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THE COPTIC IVORY PYXIS OF SAINT MENAS

November 26, 2017

A pyxis (p. pyxes) is a Latin word that means small box or casket. Pyxes were used in the Greek, Roman and Byzantine times to hold medicines, incense, cosmetics, etc.; and they were often decorated on the outside. The pyxis I would like to talk about here is a special pyxis, but it is a shame that the Copts knew little about it. It is a pyxis that is held at the British Museum (G41/dc13) and shows the martyrdom of Saint Menas (Mina). It goes back to the sixth century and is extraordinary in its composition and portrayal of the figure of the saint. It was made in Alexandria but somehow found its way into Europe. It was discovered in a chapel in Rome dedicated to St Menas located in the Church of St Pauls-Outside-the-Walls, and obtained by the British Museum in 1879. A lot religiously, historically and socially can be read into this pyxis. It is with the intention of making this Pyxis of Saint Menas familiar to Copts, particularly Coptic artists, that I write this article; and I hope that they depict the artistic work carved in this pyxis in their art.

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Figure 1: The first main scene (Saint Menas praying), showing St Menas standing beneath an arch supported by two spiralled columns, representing his sanctuary in Abu Mina in the desert of Mareotis.  St. Menas stands with hands extended out in the traditional Coptic, orans position of prayer.[1] He wears a short, long-sleeved tunic (dalmatic) that goes down to his knees. On his feet he wears high boots that cover the saint’s calves. These boots are called in Latin calcei (s. calceus); and are usually secured with laces.[2] Unlike Roman sandals, they cover the whole foot and are worn outside the house. Those of senior army officers were heavy-soled and hob-nailed.[3] Calcei were worn only by free men – no slave was allowed to wear them. Over the tunic, he wears a cloak decorated with a diamond-shaped tapestry sewn into the cloak.[4] The long cloak that covers the front and back of the saint down to his mid-legs is fastened over the right shoulder of the saint with buckle (called fibula). This type of cloak was called lacerna (p. lacernae) and at the time of the Roman Empire, it was worn by a general to distinguish him from all other army officers. It was worn, however, by a general outside the city only. It was also used by the Roman senators over their toga, but a senator was required to take it off at the commencement of the Senate. These lacernae were commonly dyed with the royal purple[5]. A hallo (nimbus) adorns the head of the saint. The heads of two recumbent camels flank him on each side. Two women on the saint’s right side and two men on his left side, all pilgrims, approach him, possibly singing hymns.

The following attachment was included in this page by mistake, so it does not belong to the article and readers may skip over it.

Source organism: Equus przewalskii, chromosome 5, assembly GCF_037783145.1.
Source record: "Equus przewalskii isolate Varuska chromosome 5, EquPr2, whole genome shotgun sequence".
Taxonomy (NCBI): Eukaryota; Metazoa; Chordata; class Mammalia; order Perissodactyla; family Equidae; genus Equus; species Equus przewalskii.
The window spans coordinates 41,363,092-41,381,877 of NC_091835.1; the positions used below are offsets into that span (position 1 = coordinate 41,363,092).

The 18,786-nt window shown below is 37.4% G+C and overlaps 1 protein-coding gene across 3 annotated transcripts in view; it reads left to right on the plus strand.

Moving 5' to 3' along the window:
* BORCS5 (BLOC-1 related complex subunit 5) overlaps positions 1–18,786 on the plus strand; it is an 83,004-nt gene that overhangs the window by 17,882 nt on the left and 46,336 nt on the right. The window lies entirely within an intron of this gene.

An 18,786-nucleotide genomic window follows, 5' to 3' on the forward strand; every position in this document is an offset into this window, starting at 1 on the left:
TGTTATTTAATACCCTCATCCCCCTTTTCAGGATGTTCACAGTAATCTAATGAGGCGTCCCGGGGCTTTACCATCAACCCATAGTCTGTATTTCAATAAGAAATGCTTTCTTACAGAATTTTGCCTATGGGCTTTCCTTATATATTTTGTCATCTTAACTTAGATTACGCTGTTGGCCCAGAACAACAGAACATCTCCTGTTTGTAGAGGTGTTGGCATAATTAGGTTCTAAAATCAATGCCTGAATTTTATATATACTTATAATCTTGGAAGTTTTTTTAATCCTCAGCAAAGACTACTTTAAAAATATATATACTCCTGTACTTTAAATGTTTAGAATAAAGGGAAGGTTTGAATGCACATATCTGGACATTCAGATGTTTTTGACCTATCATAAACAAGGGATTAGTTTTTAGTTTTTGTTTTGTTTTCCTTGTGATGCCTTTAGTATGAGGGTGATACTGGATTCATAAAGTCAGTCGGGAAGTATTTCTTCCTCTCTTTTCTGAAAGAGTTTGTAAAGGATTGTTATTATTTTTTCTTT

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Figure 2: On the right side of the scene in Fig. 1, showing two women worshipers. Behind the two women is a tree. On the other side of this view, you can see Saint Menas and the angel hovering above him, a scene that belongs to the second main scene in the puxis (see Fig. 4).

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Figure 3: On the left side of the scene in Fig. 1, showing two men worshipers with a basket behind them, representing some donation. The other half of this view belongs to the second main scene (see Fig. 1): an armed guard with a sword and a shield stands behind the judge passing the execution sentence on St. Menas.